Interfirm Collaboration Networks: The Impact of Small World Connectivity on Firm Innovation

57 Pages Posted: 14 Jul 2004

See all articles by Melissa A. Schilling

Melissa A. Schilling

New York University (NYU) - Department of Management and Organizational Behavior

Corey C. Phelps

McGill University

Date Written: December 2005

Abstract

The structure of alliance networks strongly influences their potential for knowledge creation. Dense local clustering provides transmission capacity in the network by fostering communication and cooperation while non-redundant connections contract the distance between firms and give the network greater reach by tapping a wider range of knowledge resources. However, since firms are constrained in forming alliances, there appears to be a trade-off between creating transmission capacity versus reach. We argue that small world connectivity (i.e., simultaneity of high clustering and short average path lengths in a sparse, decentralized network) helps resolve this tradeoff by enabling transmission capacity and reach to be achieved simultaneously. We propose that firms embedded in alliance networks that exhibit high clustering and short average path lengths to a wide range of firms will experience greater knowledge creation than firms in networks that do not exhibit these characteristics. We find support for this proposition in a longitudinal study of the patent performance of 1106 firms in 11 industry-level alliance networks.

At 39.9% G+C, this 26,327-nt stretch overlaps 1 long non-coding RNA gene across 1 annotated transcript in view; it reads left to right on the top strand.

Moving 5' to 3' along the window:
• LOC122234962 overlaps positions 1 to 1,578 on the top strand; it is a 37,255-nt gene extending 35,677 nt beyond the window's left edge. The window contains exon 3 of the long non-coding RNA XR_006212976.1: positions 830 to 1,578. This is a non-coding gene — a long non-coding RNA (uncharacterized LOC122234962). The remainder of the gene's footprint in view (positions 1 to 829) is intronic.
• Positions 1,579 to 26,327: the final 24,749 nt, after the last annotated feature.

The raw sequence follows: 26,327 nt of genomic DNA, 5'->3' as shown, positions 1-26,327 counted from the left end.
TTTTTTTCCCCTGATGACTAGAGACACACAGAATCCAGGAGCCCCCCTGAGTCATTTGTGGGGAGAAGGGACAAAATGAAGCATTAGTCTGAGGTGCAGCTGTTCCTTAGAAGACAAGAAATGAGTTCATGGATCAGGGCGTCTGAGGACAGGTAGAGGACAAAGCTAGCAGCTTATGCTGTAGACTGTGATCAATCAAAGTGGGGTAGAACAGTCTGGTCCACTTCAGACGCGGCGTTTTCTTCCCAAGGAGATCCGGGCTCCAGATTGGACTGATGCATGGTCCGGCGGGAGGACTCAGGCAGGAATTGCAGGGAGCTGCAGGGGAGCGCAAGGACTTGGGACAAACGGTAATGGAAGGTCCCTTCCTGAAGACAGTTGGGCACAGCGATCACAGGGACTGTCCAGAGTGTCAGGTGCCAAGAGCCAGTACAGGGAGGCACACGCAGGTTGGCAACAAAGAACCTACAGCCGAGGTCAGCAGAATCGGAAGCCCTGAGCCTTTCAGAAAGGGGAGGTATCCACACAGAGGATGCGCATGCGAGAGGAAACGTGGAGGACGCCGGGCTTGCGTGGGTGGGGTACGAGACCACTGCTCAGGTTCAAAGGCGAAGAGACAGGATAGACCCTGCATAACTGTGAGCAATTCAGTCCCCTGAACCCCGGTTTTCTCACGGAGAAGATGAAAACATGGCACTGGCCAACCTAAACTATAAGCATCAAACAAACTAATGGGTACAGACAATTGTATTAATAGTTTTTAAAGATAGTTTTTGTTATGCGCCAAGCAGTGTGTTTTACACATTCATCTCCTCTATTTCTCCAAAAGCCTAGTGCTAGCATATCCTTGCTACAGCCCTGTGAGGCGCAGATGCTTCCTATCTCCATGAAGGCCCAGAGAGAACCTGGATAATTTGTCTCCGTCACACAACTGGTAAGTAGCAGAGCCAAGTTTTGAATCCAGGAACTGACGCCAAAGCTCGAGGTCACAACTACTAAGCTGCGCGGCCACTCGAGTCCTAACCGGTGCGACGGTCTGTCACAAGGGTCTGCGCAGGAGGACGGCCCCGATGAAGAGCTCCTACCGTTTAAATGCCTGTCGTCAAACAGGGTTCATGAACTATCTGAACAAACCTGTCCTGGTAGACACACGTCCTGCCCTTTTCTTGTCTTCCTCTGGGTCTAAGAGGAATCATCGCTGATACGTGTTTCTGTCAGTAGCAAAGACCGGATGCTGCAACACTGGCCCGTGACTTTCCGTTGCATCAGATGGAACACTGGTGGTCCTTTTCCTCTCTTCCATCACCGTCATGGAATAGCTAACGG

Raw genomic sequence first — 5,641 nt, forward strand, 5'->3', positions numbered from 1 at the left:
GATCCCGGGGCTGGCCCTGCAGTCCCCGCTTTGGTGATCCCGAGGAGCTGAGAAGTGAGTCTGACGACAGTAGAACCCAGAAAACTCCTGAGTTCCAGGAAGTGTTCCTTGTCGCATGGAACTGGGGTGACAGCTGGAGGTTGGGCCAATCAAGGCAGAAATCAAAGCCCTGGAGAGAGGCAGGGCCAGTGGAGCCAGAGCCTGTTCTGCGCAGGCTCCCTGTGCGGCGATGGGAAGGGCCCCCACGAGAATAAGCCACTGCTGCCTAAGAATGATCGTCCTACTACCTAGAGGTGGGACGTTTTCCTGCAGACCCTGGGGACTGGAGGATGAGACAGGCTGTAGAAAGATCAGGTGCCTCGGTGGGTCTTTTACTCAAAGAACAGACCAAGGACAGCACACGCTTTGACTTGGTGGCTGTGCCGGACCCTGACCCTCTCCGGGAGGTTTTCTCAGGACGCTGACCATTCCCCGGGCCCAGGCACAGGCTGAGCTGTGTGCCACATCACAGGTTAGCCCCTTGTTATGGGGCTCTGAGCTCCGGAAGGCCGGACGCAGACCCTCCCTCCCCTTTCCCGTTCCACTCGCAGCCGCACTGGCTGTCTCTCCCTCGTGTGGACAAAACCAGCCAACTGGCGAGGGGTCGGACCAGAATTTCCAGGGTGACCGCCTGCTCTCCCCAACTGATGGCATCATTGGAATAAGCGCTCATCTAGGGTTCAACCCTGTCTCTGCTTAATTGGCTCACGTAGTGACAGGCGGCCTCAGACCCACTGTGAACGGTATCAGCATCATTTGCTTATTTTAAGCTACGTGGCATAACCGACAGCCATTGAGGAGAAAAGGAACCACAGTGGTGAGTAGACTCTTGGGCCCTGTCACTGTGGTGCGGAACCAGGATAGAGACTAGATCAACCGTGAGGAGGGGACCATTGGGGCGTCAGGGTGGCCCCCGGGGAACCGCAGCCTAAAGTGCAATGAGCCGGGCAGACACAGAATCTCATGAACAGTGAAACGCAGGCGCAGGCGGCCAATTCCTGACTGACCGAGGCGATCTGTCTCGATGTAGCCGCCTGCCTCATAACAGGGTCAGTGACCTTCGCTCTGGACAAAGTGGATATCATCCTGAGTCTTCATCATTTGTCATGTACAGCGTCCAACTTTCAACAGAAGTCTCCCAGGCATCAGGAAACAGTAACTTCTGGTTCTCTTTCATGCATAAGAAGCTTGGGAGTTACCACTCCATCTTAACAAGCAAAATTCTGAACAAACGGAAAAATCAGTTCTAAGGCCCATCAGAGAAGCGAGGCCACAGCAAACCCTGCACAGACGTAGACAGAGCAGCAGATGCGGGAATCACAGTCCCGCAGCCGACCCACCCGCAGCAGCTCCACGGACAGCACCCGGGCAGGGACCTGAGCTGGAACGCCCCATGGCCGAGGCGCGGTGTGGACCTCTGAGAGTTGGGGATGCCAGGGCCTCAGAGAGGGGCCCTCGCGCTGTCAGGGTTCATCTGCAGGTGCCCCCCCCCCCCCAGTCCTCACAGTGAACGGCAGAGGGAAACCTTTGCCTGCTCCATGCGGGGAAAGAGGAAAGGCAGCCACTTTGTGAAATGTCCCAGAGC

Keywords: Strategic alliances, small world networks, innovation

Suggested Citation

Schilling, Melissa A. and Phelps, Corey C., Interfirm Collaboration Networks: The Impact of Small World Connectivity on Firm Innovation (December 2005). Available at SSRN: https://ssrn.com/abstract=564422 or http://dx.doi.org/10.2139/ssrn.564422

Melissa A. Schilling

New York University (NYU) - Department of Management and Organizational Behavior ( email )

40 West Fourth Street
New York, NY 10012
United States
212-998-0249 (Phone)
212-995-4235 (Fax)

Corey C. Phelps (Contact Author)

McGill University ( email )

1001 Sherbrooke St. W
Montreal, Quebec H3A 1G5
Canada

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